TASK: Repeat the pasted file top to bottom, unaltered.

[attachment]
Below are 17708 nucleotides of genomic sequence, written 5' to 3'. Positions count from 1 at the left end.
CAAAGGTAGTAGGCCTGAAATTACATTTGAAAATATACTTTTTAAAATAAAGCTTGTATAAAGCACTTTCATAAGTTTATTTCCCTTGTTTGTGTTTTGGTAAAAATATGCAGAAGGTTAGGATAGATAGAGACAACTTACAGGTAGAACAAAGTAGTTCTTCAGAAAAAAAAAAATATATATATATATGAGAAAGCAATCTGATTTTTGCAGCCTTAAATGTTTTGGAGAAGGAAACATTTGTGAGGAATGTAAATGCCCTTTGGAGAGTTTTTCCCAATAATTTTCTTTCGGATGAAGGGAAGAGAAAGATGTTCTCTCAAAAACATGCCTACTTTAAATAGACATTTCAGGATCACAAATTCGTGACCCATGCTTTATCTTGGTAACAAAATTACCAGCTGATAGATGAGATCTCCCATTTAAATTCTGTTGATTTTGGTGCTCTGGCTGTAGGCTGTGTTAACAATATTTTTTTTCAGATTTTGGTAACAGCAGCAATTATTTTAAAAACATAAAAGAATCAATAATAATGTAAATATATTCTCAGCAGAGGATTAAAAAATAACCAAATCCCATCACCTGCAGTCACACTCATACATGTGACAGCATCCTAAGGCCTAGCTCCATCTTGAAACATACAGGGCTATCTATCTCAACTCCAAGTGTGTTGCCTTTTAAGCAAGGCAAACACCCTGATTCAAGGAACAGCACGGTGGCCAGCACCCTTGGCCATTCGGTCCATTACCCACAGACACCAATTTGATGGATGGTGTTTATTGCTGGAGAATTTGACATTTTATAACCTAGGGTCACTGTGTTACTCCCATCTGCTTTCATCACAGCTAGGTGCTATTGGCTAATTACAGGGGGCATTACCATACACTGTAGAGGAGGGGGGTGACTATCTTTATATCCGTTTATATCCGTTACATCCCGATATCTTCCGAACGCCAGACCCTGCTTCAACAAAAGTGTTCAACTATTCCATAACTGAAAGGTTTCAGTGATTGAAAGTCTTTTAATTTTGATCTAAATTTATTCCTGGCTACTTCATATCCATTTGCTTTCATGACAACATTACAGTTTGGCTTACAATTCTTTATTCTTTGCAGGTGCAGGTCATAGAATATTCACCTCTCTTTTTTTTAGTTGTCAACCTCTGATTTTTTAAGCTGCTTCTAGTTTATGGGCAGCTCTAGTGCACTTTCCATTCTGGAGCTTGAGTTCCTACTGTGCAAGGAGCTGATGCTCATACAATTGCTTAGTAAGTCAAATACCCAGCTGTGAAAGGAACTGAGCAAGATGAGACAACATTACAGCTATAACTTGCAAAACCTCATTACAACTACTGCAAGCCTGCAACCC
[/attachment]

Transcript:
Below are 17708 nucleotides of genomic sequence, written 5' to 3'. Positions count from 1 at the left end.
CAAAGGTAGTAGGCCTGAAATTACATTTGAAAATATACTTTTTAAAATAAAGCTTGTATAAAGCACTTTCATAAGTTTATTTCCCTTGTTTGTGTTTTGGTAAAAATATGCAGAAGGTTAGGATAGATAGAGACAACTTACAGGTAGAACAAAGTAGTTCTTCAGAAAAAAAAAAATATATATATATATGAGAAAGCAATCTGATTTTTGCAGCCTTAAATGTTTTGGAGAAGGAAACATTTGTGAGGAATGTAAATGCCCTTTGGAGAGTTTTTCCCAATAATTTTCTTTCGGATGAAGGGAAGAGAAAGATGTTCTCTCAAAAACATGCCTACTTTAAATAGACATTTCAGGATCACAAATTCGTGACCCATGCTTTATCTTGGTAACAAAATTACCAGCTGATAGATGAGATCTCCCATTTAAATTCTGTTGATTTTGGTGCTCTGGCTGTAGGCTGTGTTAACAATATTTTTTTTCAGATTTTGGTAACAGCAGCAATTATTTTAAAAACATAAAAGAATCAATAATAATGTAAATATATTCTCAGCAGAGGATTAAAAAATAACCAAATCCCATCACCTGCAGTCACACTCATACATGTGACAGCATCCTAAGGCCTAGCTCCATCTTGAAACATACAGGGCTATCTATCTCAACTCCAAGTGTGTTGCCTTTTAAGCAAGGCAAACACCCTGATTCAAGGAACAGCACGGTGGCCAGCACCCTTGGCCATTCGGTCCATTACCCACAGACACCAATTTGATGGATGGTGTTTATTGCTGGAGAATTTGACATTTTATAACCTAGGGTCACTGTGTTACTCCCATCTGCTTTCATCACAGCTAGGTGCTATTGGCTAATTACAGGGGGCATTACCATACACTGTAGAGGAGGGGGGTGACTATCTTTATATCCGTTTATATCCGTTACATCCCGATATCTTCCGAACGCCAGACCCTGCTTCAACAAAAGTGTTCAACTATTCCATAACTGAAAGGTTTCAGTGATTGAAAGTCTTTTAATTTTGATCTAAATTTATTCCTGGCTACTTCATATCCATTTGCTTTCATGACAACATTACAGTTTGGCTTACAATTCTTTATTCTTTGCAGGTGCAGGTCATAGAATATTCACCTCTCTTTTTTTTAGTTGTCAACCTCTGATTTTTTAAGCTGCTTCTAGTTTATGGGCAGCTCTAGTGCACTTTCCATTCTGGAGCTTGAGTTCCTACTGTGCAAGGAGCTGATGCTCATACAATTGCTTAGTAAGTCAAATACCCAGCTGTGAAAGGAACTGAGCAAGATGAGACAACATTACAGCTATAACTTGCAAAACCTCATTACAACTACTGCAAGCCTGCAACCC